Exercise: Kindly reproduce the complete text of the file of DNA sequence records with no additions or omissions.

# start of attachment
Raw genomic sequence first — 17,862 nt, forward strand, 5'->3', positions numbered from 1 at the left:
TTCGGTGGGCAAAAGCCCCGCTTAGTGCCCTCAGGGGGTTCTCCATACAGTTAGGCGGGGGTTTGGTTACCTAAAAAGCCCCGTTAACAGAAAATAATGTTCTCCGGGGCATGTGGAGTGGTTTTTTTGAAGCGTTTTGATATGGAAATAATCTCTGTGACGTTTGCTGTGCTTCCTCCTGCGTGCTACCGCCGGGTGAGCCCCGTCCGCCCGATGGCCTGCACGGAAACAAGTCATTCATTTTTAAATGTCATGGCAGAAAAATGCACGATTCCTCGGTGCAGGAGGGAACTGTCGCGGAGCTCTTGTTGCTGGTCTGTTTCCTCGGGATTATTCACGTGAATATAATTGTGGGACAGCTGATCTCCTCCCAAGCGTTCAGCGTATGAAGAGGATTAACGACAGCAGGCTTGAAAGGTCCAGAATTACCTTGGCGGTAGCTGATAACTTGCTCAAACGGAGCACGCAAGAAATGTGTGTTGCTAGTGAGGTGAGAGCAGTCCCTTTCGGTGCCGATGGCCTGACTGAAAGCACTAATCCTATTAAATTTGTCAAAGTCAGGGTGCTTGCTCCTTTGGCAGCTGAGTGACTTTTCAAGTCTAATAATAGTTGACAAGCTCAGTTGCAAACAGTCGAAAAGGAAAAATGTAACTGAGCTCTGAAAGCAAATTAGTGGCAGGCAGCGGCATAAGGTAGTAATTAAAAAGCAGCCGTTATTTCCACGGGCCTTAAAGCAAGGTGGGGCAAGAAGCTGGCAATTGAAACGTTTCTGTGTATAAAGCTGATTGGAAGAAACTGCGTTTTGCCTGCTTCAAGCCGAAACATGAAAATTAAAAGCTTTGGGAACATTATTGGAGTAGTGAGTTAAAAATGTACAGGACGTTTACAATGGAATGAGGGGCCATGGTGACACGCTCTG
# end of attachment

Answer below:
Raw genomic sequence first — 17,862 nt, forward strand, 5'->3', positions numbered from 1 at the left:
TTCGGTGGGCAAAAGCCCCGCTTAGTGCCCTCAGGGGGTTCTCCATACAGTTAGGCGGGGGTTTGGTTACCTAAAAAGCCCCGTTAACAGAAAATAATGTTCTCCGGGGCATGTGGAGTGGTTTTTTTGAAGCGTTTTGATATGGAAATAATCTCTGTGACGTTTGCTGTGCTTCCTCCTGCGTGCTACCGCCGGGTGAGCCCCGTCCGCCCGATGGCCTGCACGGAAACAAGTCATTCATTTTTAAATGTCATGGCAGAAAAATGCACGATTCCTCGGTGCAGGAGGGAACTGTCGCGGAGCTCTTGTTGCTGGTCTGTTTCCTCGGGATTATTCACGTGAATATAATTGTGGGACAGCTGATCTCCTCCCAAGCGTTCAGCGTATGAAGAGGATTAACGACAGCAGGCTTGAAAGGTCCAGAATTACCTTGGCGGTAGCTGATAACTTGCTCAAACGGAGCACGCAAGAAATGTGTGTTGCTAGTGAGGTGAGAGCAGTCCCTTTCGGTGCCGATGGCCTGACTGAAAGCACTAATCCTATTAAATTTGTCAAAGTCAGGGTGCTTGCTCCTTTGGCAGCTGAGTGACTTTTCAAGTCTAATAATAGTTGACAAGCTCAGTTGCAAACAGTCGAAAAGGAAAAATGTAACTGAGCTCTGAAAGCAAATTAGTGGCAGGCAGCGGCATAAGGTAGTAATTAAAAAGCAGCCGTTATTTCCACGGGCCTTAAAGCAAGGTGGGGCAAGAAGCTGGCAATTGAAACGTTTCTGTGTATAAAGCTGATTGGAAGAAACTGCGTTTTGCCTGCTTCAAGCCGAAACATGAAAATTAAAAGCTTTGGGAACATTATTGGAGTAGTGAGTTAAAAATGTACAGGACGTTTACAATGGAATGAGGGGCCATGGTGACACGCTCTG